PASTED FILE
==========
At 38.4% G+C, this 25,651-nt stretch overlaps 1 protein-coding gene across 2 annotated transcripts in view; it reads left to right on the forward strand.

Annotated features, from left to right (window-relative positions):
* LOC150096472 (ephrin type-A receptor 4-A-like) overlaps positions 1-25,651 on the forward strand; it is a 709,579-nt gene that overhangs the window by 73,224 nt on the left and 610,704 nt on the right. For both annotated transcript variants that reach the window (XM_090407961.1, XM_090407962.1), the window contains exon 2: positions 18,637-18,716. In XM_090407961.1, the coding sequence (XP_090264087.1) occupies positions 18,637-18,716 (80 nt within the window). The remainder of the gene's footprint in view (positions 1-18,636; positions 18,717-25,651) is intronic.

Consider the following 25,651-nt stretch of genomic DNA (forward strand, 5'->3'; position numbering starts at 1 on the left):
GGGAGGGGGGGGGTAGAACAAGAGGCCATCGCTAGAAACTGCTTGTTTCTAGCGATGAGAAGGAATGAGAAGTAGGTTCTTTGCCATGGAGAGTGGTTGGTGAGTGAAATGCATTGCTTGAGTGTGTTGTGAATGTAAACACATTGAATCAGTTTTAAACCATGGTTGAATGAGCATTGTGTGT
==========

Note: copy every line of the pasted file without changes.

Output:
At 38.4% G+C, this 25,651-nt stretch overlaps 1 protein-coding gene across 2 annotated transcripts in view; it reads left to right on the forward strand.

Annotated features, from left to right (window-relative positions):
* LOC150096472 (ephrin type-A receptor 4-A-like) overlaps positions 1-25,651 on the forward strand; it is a 709,579-nt gene that overhangs the window by 73,224 nt on the left and 610,704 nt on the right. For both annotated transcript variants that reach the window (XM_090407961.1, XM_090407962.1), the window contains exon 2: positions 18,637-18,716. In XM_090407961.1, the coding sequence (XP_090264087.1) occupies positions 18,637-18,716 (80 nt within the window). The remainder of the gene's footprint in view (positions 1-18,636; positions 18,717-25,651) is intronic.

Consider the following 25,651-nt stretch of genomic DNA (forward strand, 5'->3'; position numbering starts at 1 on the left):
GGGAGGGGGGGGGTAGAACAAGAGGCCATCGCTAGAAACTGCTTGTTTCTAGCGATGAGAAGGAATGAGAAGTAGGTTCTTTGCCATGGAGAGTGGTTGGTGAGTGAAATGCATTGCTTGAGTGTGTTGTGAATGTAAACACATTGAATCAGTTTTAAACCATGGTTGAATGAGCATTGTGTGT